You should use a dict instead of a list. But here's a solution using your structures. `s1`

is a similar idea as the previous answer but *note the unnecessarily long list comprehension* to get the pattern you have in `list1`

. And you require a specific for loop to check rather than the set "`-`

" operator.

```
>>> s1 = [[x, (c, d)] for x in ['a', 'b']
... for c in range(1, 3)
... for d in range(1, 5)
... if x=='a' and c==1 or x=='b' and c==2]
>>> s1
[['a', (1, 1)], ['a', (1, 2)], ['a', (1, 3)], ['a', (1, 4)],
['b', (2, 1)], ['b', (2, 2)], ['b', (2, 3)], ['b', (2, 4)]]
>>>
>>> list1 = [['a', (1, 1)], ['a', (1, 3)], ['a', (1, 4)],
... ['b', (2, 1)], ['b', (2, 2)], ['b', (2, 4)]]
>>> for thing in s1:
... if thing not in list1:
... print 'missing: ', thing
... # or raise an error if you want
...
missing: ['a', (1, 2)]
missing: ['b', (2, 3)]
```

Repeat the same for `list2`

. Creating `s2`

should be easier using the example for `s1`

above.

Btw, the dict would look like this for `list1`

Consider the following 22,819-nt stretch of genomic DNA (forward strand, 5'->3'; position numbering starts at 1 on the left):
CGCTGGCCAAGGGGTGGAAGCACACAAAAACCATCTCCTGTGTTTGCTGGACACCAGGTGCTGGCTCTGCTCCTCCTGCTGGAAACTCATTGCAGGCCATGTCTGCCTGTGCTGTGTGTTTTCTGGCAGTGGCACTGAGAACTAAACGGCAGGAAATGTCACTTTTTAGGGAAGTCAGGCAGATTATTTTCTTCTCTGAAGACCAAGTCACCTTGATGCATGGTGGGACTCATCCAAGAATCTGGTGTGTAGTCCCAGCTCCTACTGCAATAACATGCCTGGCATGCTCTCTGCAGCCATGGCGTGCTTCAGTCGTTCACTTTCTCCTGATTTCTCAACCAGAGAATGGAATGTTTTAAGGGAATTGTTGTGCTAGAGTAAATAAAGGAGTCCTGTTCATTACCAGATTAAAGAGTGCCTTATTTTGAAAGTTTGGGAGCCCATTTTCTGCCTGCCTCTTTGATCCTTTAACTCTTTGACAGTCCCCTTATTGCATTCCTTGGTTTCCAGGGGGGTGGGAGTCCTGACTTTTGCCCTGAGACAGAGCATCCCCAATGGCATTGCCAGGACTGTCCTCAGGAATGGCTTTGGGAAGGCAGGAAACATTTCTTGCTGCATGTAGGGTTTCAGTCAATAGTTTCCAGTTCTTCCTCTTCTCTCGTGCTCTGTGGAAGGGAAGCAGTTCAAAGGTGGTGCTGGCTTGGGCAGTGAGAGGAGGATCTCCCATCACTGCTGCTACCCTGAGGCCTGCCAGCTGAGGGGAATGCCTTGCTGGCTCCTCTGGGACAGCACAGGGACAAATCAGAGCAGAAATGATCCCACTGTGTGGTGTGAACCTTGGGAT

:

```
dict1 = {'a': [(1, 1), (1, 3), (1, 4)], 'b': [(2, 1), (2, 2), (2, 4)]}
```

Then creating s1 is simplified a bit and but the comparison loop might get two lines longer.

To answer your question to **generalize**, then either **1.** knowing letters first or **2.** knowing numbers/number of letters?

**Knowing letters:**

```
>>> set_of_letters = ('a', 'b', 'c')
>>> s1 = [[x, (ord(x)-96, d)]
... for x in set_of_letters
... for d in range(1, 5)]
>>> s1
[['a', (1, 1)], ['a', (1, 2)], ['a', (1, 3)], ['a', (1, 4)],
['b', (2, 1)], ['b', (2, 2)], ['b', (2, 3)], ['b', (2, 4)],
['c', (3, 1)], ['c', (3, 2)], ['c', (3, 3)], ['c', (3, 4)]]
```

**Knowing numbers:**

```
>>> number_of_letters = 3
>>> s1 = [[chr(c+96), (c, d)]
... for c in range(1, number_of_letters + 1)
... for d in range(1, 5)]
>>> s1
[['a', (1, 1)], ['a', (1, 2)], ['a', (1, 3)], ['a', (1, 4)],
['b', (2, 1)], ['b', (2, 2)], ['b', (2, 3)], ['b', (2, 4)],
['c', (3, 1)], ['c', (3, 2)], ['c', (3, 3)], ['c', (3, 4)]]
```

`val[0]`

has a`val`

for every`val[1]`

between min`val[1]`

and max`val[1]`

? What if`val[0]`

is not contiguous? Also, why are you not using a dict for`list1`

? – Silas Ray Aug 1 '12 at 16:23`list2`

contains 2 elements`(1, 2)`

). – Silas Ray Aug 1 '12 at 16:31